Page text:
In Which I Don’t Love Irony, but Do Love Corbin Bleu. Like, a Lot.

In Which I Don't Love Irony, but Do Love Corbin Bleu. Like, a Lot.

I’ve had an idea for a post percolating for awhile about how I don’t really like irony. That’s a pretty sweeping statement, hm. Let me get more specific: what bothers me about irony is that I think it contributes to a cultural feeling that genuinely liking things — specifically, happy things — isn’t cool.1 Liking things that are artistic, or weird, or only little-known (but never popular, god no) is fine, but the only way to like something silly or fun for the sake of being fun, is to like it ironically. Which means, you know, you like it, but you don’t really like it, because that’s Uncool, and you’re way too Cool to ever just like something for fun. To me, there’s just something sad about the idea that products created just to be enjoyable aren’t worth really liking; I think it devalues joy, and I don’t understand why anyone would want to do that.

Luckily, I realized many years ago that I will never be Cool. I had angst about that for, oh, four or five minutes, then came to terms with my nerdiness and did my best to stop worrying about what other people would think of me based on the things I enjoy. And it’s very freeing! It means that when I like something, even if it is silly or ridiculous or aimed at people roughly 13 years younger than I am,2 I am free to enjoy and squee and fangirl shamelessly.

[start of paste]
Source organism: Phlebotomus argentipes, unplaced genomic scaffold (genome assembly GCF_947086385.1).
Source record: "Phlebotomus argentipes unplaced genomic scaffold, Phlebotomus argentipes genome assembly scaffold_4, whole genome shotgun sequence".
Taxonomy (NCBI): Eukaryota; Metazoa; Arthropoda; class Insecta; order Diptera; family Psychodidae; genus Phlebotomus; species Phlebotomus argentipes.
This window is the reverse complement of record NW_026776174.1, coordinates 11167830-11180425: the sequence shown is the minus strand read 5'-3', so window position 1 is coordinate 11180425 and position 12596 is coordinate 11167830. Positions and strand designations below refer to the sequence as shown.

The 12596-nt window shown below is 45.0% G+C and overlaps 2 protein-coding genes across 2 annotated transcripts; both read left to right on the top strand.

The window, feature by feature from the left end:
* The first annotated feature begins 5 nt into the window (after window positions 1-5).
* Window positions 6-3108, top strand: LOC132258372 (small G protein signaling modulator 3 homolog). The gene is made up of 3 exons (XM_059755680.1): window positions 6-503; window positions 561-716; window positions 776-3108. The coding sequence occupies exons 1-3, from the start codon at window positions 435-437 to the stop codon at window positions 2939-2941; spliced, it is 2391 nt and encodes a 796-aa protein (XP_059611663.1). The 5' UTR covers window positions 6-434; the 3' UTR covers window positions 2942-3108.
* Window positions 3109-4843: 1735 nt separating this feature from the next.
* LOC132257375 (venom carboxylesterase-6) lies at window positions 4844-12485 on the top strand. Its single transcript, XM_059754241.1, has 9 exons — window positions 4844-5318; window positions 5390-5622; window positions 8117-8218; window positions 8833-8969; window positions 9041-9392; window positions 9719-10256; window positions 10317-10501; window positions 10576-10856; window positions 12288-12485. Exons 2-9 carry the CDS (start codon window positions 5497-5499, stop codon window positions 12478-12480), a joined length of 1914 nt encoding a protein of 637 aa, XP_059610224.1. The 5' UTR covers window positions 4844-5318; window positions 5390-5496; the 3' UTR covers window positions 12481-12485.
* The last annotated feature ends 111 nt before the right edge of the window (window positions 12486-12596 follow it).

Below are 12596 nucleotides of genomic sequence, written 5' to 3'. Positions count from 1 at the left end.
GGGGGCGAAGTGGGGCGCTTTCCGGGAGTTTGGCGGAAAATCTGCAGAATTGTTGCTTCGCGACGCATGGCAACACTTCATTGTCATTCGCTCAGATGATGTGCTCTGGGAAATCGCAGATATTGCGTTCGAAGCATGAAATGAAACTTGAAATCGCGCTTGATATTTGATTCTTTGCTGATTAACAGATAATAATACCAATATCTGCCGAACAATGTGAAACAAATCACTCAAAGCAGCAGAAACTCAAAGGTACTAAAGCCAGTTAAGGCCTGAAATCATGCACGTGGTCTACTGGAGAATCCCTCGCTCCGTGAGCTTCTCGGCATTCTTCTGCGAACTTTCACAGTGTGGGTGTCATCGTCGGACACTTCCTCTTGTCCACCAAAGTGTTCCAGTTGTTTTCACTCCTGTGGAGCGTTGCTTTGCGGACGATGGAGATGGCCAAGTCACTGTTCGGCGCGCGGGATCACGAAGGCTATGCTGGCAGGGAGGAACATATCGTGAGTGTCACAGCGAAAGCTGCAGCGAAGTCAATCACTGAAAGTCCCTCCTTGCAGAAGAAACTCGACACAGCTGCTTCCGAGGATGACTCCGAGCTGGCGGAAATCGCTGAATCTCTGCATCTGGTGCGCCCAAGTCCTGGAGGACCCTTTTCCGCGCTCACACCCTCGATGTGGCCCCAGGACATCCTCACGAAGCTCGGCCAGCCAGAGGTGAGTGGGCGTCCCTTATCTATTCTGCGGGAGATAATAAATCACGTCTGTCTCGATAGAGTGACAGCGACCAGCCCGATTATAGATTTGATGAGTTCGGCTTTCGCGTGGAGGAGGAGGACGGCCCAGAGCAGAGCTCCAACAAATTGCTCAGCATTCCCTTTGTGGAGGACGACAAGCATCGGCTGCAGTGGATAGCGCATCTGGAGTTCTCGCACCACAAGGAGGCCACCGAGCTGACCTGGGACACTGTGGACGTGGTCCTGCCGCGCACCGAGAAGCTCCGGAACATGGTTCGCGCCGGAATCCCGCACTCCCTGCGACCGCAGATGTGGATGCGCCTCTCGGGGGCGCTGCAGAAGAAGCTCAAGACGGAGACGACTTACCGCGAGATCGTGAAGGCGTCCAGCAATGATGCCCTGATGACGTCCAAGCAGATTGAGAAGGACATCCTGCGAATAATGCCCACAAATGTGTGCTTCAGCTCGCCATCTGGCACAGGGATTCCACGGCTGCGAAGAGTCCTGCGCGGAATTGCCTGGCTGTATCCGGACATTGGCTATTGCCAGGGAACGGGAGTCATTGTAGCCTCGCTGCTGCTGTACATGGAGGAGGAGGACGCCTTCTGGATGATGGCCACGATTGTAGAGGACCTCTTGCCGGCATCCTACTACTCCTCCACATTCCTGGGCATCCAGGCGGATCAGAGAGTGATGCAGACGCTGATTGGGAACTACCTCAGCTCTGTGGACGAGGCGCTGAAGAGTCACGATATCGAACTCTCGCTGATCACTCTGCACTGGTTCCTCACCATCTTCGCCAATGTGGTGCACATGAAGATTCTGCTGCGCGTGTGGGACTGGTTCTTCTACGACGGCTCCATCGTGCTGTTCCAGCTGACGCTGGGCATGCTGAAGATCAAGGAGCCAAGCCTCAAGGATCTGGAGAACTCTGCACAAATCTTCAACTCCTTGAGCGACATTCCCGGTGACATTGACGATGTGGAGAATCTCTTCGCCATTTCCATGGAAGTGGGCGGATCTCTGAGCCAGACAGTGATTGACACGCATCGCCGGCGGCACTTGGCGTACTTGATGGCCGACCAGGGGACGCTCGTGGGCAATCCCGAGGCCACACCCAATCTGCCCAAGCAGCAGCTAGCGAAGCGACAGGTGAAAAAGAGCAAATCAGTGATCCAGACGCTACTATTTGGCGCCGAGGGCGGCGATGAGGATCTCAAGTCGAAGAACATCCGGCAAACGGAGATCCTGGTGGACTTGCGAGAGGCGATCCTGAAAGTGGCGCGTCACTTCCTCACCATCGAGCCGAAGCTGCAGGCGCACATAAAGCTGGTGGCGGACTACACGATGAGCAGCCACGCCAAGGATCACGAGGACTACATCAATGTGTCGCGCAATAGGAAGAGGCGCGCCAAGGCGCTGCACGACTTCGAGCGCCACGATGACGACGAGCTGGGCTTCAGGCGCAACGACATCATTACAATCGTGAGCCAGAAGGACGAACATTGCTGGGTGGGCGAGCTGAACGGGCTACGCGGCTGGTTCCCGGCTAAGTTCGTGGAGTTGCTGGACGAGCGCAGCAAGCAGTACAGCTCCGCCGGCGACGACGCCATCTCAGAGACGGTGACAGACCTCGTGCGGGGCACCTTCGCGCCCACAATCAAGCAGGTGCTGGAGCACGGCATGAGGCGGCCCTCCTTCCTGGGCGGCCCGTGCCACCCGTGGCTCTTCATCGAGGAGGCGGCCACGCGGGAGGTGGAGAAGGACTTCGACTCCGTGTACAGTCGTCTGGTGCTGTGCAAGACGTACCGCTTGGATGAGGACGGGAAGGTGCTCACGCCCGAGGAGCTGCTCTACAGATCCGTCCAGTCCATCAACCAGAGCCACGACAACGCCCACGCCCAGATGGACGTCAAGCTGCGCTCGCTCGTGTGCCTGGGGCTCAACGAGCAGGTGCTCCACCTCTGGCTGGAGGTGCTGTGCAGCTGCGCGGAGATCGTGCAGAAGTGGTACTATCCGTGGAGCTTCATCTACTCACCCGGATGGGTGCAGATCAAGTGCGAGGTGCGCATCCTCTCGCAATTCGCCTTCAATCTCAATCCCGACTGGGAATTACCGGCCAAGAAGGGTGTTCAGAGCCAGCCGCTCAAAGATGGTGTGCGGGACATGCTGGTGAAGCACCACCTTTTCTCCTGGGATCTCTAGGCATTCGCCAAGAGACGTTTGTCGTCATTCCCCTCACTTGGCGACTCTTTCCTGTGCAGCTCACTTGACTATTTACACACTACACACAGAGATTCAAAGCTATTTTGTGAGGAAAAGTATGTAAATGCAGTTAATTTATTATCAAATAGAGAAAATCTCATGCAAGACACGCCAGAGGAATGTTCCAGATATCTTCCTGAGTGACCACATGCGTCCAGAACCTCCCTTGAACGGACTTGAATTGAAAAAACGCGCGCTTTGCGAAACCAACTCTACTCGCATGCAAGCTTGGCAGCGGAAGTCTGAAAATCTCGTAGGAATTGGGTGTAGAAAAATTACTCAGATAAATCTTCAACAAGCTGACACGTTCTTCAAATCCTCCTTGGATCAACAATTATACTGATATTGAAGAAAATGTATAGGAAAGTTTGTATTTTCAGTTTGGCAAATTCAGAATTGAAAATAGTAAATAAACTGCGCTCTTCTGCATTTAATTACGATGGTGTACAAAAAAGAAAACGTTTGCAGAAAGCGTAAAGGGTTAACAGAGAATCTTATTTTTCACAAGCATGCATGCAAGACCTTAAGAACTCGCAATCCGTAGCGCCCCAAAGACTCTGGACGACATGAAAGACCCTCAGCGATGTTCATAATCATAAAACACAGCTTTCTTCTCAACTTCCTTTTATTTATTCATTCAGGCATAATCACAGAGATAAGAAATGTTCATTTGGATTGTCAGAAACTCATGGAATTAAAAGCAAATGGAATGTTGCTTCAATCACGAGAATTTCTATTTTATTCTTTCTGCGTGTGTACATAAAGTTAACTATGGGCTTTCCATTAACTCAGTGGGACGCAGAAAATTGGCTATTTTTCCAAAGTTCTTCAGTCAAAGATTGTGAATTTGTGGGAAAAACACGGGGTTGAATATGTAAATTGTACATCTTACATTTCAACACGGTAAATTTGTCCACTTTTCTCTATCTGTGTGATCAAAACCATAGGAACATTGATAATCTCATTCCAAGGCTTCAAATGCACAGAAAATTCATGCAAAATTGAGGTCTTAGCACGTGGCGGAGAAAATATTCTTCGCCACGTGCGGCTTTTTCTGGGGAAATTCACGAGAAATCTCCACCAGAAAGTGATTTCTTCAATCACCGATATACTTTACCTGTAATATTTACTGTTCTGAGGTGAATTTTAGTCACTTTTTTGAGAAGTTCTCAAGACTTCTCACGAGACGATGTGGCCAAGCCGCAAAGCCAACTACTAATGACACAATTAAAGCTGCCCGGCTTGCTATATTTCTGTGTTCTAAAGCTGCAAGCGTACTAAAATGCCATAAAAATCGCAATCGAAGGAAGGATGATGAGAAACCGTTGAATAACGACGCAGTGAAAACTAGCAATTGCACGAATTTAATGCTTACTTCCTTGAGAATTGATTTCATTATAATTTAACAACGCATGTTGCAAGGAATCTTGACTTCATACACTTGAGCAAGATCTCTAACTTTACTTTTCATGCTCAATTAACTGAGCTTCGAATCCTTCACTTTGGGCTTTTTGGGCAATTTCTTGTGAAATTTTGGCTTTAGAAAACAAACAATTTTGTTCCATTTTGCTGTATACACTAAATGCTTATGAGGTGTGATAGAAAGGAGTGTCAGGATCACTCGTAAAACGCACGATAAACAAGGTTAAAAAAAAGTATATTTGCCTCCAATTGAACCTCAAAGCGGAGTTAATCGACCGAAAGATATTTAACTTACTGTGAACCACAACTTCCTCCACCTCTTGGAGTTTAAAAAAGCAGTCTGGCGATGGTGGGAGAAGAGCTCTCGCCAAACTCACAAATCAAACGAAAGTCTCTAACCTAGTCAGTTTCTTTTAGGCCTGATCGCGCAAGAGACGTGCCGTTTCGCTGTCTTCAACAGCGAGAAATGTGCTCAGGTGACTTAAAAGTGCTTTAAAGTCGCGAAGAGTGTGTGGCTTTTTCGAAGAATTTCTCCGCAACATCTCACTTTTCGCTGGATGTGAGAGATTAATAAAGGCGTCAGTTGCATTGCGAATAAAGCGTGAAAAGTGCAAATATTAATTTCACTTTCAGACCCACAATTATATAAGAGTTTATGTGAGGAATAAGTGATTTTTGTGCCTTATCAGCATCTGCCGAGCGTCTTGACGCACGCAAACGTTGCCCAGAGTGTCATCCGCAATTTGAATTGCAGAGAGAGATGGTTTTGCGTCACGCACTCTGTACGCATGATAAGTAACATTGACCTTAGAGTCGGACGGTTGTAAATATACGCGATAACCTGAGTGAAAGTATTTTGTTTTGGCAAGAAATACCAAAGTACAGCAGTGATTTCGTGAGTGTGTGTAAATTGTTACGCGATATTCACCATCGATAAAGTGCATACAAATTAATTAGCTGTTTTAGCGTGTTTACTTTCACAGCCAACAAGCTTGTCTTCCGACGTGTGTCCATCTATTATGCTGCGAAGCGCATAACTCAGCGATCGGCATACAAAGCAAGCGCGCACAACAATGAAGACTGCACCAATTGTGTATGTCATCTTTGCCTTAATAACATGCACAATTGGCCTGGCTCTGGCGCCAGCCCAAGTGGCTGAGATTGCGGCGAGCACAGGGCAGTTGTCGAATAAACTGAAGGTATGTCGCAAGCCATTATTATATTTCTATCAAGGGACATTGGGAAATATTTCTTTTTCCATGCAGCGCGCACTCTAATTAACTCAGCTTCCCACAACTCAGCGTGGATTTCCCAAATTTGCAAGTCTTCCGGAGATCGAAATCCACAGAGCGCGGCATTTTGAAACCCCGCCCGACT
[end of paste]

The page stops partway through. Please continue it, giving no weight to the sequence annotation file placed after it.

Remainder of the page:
This, however, is not that post. That was merely prologue, brought up so you will all know I am not exaggerating my glee when I can share this news: Today, I sort-of-kind-of met Corbin Bleu, and oh my god I love him so much!!!11!!one

Uh, yeah, I had two friends taking pictures and we looked at different cameras. WHATEVER, IT WAS A MAGICAL MOMENT.

Let me back up: a few years ago, I watched and kind of enjoyed High School Musical. A year after that, the creatively-named sequel, High School Musical 2, aired on Disney. And I loved it. Love. Present tense. And after that, High School Musical 3: Senior Year was an actual theatrical release3 and yeah, I saw it in the theaters three times. These movies are ridiculous. I can’t give you plot summaries, because the “plots” are nonsensical. But the cast is adorable, the songs are fun, and the dances are wonderful.4 These movies are 100% joy, and my love for them is 100% genuine. I keep the music from all three on my iPod just in case I need an instant shot of joy during my day, and they never fail to pick me up.